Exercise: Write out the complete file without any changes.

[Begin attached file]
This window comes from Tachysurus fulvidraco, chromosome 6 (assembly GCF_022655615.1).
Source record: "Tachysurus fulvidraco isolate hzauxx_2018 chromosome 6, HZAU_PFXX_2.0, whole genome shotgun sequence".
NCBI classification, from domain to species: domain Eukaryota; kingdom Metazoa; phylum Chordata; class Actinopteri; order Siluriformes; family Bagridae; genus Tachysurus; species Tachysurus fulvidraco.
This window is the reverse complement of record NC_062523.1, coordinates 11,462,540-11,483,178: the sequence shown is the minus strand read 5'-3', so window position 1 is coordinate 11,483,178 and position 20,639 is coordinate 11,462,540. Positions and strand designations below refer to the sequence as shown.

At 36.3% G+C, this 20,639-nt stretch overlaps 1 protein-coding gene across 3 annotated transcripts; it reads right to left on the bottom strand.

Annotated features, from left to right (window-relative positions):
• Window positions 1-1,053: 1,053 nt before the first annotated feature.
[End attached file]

This window comes from Tachysurus fulvidraco, chromosome 6 (assembly GCF_022655615.1).
Source record: "Tachysurus fulvidraco isolate hzauxx_2018 chromosome 6, HZAU_PFXX_2.0, whole genome shotgun sequence".
NCBI classification, from domain to species: domain Eukaryota; kingdom Metazoa; phylum Chordata; class Actinopteri; order Siluriformes; family Bagridae; genus Tachysurus; species Tachysurus fulvidraco.
This window is the reverse complement of record NC_062523.1, coordinates 11,462,540-11,483,178: the sequence shown is the minus strand read 5'-3', so window position 1 is coordinate 11,483,178 and position 20,639 is coordinate 11,462,540. Positions and strand designations below refer to the sequence as shown.

At 36.3% G+C, this 20,639-nt stretch overlaps 1 protein-coding gene across 3 annotated transcripts; it reads right to left on the bottom strand.

Annotated features, from left to right (window-relative positions):
• Window positions 1-1,053: 1,053 nt before the first annotated feature.